In a capsule, "The Ten" was a self-confident group of painters who combined high-keyed plein air Impressionism with the genteel Boston school tradition, the academic strain of Chase and Twachtman's more radical poetic renditions of nature. Some critics felt "The Ten" had merely conquered a technically proficient, academic or formalized art from the ateliers of Gérome, Bouguereau, Gleyre, Laurens, Monet and others. As American Impressionism became more accepted by the public, new art innovators considered the Impressionists to be "old hat" and boring. Although "The Ten" had not complied with the rules and regimentations of the National Academy in 1898, by 1903 most of them had reentered its ranks, and they were justly accused of playing a political game in order to be financially successful. As their complacency re-emerged, a lack of growth accompanied it. Thus, by 1904, revolt once again started to fester within the artistic cults of American artists who wanted to show independent talents which might be foreign to the accepted Academician's formulas. Many painters showed discontentment by expressing their views in non-juried exhibitions where provincialism and Brahmin puritanism were tackled head-on with new expressions of realism.

A New Century

The new era artists sought solutions to any and all artistic problems facing them. They were bored with, and felt strapped into, the dictates of the past and by 1905, John Sloan, Everett Shinn, Jane Peterson and Robert Henri felt Impressionism was a hen which laid rotten eggs. Experimentation, optimism and the advancement of progress during the era of industrialization encouraged the individual artist to seek independence.

During the period from 1900 to 1930 Americans believed that they were strong enough to solve any economic or social horror because they saw progress marching forward. The works and thoughts of Sigmund Freud questioned the accepted mores and beliefs of the Victorian age and altered literature, science and religious thinking in America. The new "liberal" had an experimental mind, and tradition was assaulted by labor-capital partnerships, socialism and hundreds of inventions. Henry Ford catapulted the idea of mass production, while gasoline engines and electric power thrust the United States deeper into a fast-moving, progressive, optimistic and complicated attitude. As advertising increased in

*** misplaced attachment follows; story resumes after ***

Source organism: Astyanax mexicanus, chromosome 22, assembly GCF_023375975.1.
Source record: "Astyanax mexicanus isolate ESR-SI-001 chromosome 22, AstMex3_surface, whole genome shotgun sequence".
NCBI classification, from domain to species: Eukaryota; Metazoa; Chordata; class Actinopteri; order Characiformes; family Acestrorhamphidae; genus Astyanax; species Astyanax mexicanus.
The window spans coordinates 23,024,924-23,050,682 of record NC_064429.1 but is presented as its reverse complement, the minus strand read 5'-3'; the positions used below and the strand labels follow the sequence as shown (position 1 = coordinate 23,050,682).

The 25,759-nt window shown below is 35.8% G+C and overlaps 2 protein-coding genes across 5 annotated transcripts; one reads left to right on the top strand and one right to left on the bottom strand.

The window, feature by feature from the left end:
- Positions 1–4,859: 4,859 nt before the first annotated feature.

magazines, beaks and newspapers, production work forces expanded and needs rose. This new demand gave traditional artists a chance to work. But monopolies within industry became a devastating problem and wealthy moguls were hated and questioned by the lower and middle classes. This created an air of revolt which in turn developed new traditions and ideas. The cues for reform lurked almost everywhere.

One twentieth century egocentric genius, Alfred Stieglitz, was as radical as any artist of the first decade. Feeling that art and its end results were all- important, this maverick (as he was often called) opened his Photo-Session Gallery (nicknamed ''291" in 1905 where he exhibited any work of art which could act as a protagonist going against staid art concepts. Stieglitz defended anything new in art and battled for modern art. He won artistic renown for his innovative photography and introduced hundreds of American and European Modernists to the American public.

After World War I and the closing of Gallery 291, Alfred Stieglitz showed the courage of his newest convictions when he denounced French Modernists (a group he had previously promoted) as being the commercial gimmick and packaging of 59th Street dealers. His last gallery,''An American Place", opened in 1930 but did not receive the glamour or applause which ''291" had commanded. Because of his radical stand regarding the French Modernists, the once declared art-messiah was reduced in appeal and popularity. However, Stieglitz gave the public the unprecedented opportunity to seriously survey, view and attempt to understand American and European modern art. His coterie, or stable, included Max Weber, John Marin, Oscar Bluemner, Arthur Dove, Georgia O'Keeffe (his wife), Alfred Henry Maurer, Charles Demuth, Abraham Walkowitz and Marsden Hartley. These artists would be instrumental in turning the tide of American art several degrees in the direction of freedom.